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How Many Babies Do Dubia Roaches Have?
Dubia Roach Basics
Dubia roaches are some of the best feeder insects out there. They’re nutritious for your pets and very easy to keep. If you have a pet like a bearded dragon, who is going to need a staple source of protein for a long time, it’s a good idea to start a roach colony.
This sounds like a lot of work at first, but it really isn’t. Dubia roaches are one of the easiest insects to breed and raise for pet food. But if you’re just getting started, you probably have a lot of questions about how to keep them. Here, we’ll cover some of the main questions beginners have about farming dubia roaches on a small scale.
Why keep dubia roaches? How do you keep them in your house? Do dubia roaches ever escape? And most importantly for the purpose of breeding them long-term, how many babies do dubia roaches have?
Why Keep Dubia Roaches?
For starters, why are dubia roaches so popular? Well, they’re highly nutritious, having a very good protein to fat ratio. Here are some quick facts on dubia roach nutritional value:
- Protein: 22%
- Fat: 7.7%
- Ash: 1.7%
- Water: 60%
- Calcium to Phosphorus ratio: 2:3
For carnivorous and omnivorous lizards like bearded dragons and leopard geckos, dubias provide a great source of protein without being too fatty. They’re not very high in calcium, but you can always supplement that by dusting them and gut loading them.
In addition to their nutritional value, dubia are very easy to keep in captivity. They can’t fly, and can barely climb. So keeping them in a basic plastic storage tub is plenty. In addition, they’re very dependent on the heat of their enclosure, so if any do manage to escape, they’ll probably die within a day or so.
Starting a colony of dubia roaches long-term is very easy. Dubia mature very slowly, meaning it’s easy to control their populations. Their biological needs are simple, and easy to cater to. There really isn’t a better feeder insect to farm indoors if you have a pet reptile to feed.
Dubia Roach Life Cycle
The dubia roach (Blaptica dubia) [https://en.wikipedia.org/wiki/Blaptica_dubia ], also called the Guyana spotted roach or Argentinian wood roach, is a largely flightless insect reaching a maximum of around 1.75 inches long.
Which gender has the wings?
Males have fully developed wings, but are incapable of true powered flight. They’re horrible climbers, as we mentioned already, and require a stable climate that is both hot (80-95°F) and humid.
How often do dubias have babies?
Dubia roaches reproduce once every two months or so (usually a little longer) and give birth to between 20 and 40 nymphs. Interestingly, dubia roaches give live birth. The female will carry the eggs inside her body, which then hatch and partially develop.
When will dubia offspring have babies?
These newborn offspring will mature four about seven or eight months before reproducing themselves. Before long, you’ll have multiple generations of dubia roaches in your enclosure. Dubia live one to two years at a maximum.
Keeping and Breeding Dubia Roaches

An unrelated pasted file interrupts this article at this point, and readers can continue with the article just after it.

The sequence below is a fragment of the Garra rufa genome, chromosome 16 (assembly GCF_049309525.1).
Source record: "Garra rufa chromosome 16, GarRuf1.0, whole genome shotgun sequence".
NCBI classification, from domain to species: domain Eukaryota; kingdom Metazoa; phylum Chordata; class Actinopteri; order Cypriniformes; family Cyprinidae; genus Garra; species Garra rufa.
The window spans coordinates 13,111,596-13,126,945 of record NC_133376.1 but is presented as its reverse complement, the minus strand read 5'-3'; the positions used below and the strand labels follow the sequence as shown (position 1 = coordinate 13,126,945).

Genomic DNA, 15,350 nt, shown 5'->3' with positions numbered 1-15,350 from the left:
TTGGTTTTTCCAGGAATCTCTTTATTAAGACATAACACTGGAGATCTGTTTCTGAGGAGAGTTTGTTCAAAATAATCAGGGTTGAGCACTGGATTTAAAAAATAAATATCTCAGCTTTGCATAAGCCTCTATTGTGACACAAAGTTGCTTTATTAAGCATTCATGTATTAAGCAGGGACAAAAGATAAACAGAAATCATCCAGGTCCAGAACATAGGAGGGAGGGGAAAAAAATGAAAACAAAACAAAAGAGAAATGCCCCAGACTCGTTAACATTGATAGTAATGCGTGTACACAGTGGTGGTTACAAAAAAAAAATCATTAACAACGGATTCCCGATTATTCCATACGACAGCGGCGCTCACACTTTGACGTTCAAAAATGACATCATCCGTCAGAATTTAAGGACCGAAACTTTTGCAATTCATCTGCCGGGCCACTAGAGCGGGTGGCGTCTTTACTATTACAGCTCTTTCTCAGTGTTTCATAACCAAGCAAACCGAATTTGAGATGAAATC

Habitat Set Up
In order to keep dubia roaches, you’re going to need a few things. First is a medium-to-large plastic storage tub with a lid. As long as the walls are smooth and the lid snaps on firmly, the roaches inside should be unable to escape. Add a few slits in the lid for air, but make sure they’re not too wide as this may allow humidity to escape.
We created this video that reviews how to set up a temporary habitat for your dubias. But this habitat can also be used to start a breeding bin:
Next, you need a heat source. A standard heating pad should be sufficient. You want the temperature inside the enclosure to be between 80 and 95°F. Lower than 70°F or so, and the roaches will not reproduce.
Dubia roaches also need moderate to high humidity (40-60% minimum). Higher is okay. Unless it’s very dry where you live, the ambient humidity in the container should be sufficient to keep this up. The roaches will produce some humidity just by way of living, digesting, and moving around inside the enclosure.
Next, you need to create some places for the roaches to live, hide, and reproduce. Roaches like dark, tight spaces. Most people will cut up cardboard egg flats, stacked on top of each other to replicate this. It’s a cheap solution, and works perfectly to meet the roaches’ needs.
Food and Hydration
Last, you need to feed and water them. Dubia roaches will eat almost anything. You can give them off-brand breakfast cereal, oats, stale bread, or cheap cat food. Whatever is easiest works just fine. They also need some moisture, but they don’t drink liquid water. You can give them some fruit or vegetables to make sure they stay hydrated. Something like iceberg lettuce is perfect for this.
And you’re set to go! Once your roaches get comfortable, they’ll start their life cycle rolling. Keep your mature dubia around until the offspring start to get big enough to use as feeders. Eventually the original breeders will die, and you’ll need to let some of the younger ones mature enough to reproduce. It’s as easy as that. All you need now are some live dubia roaches to get started!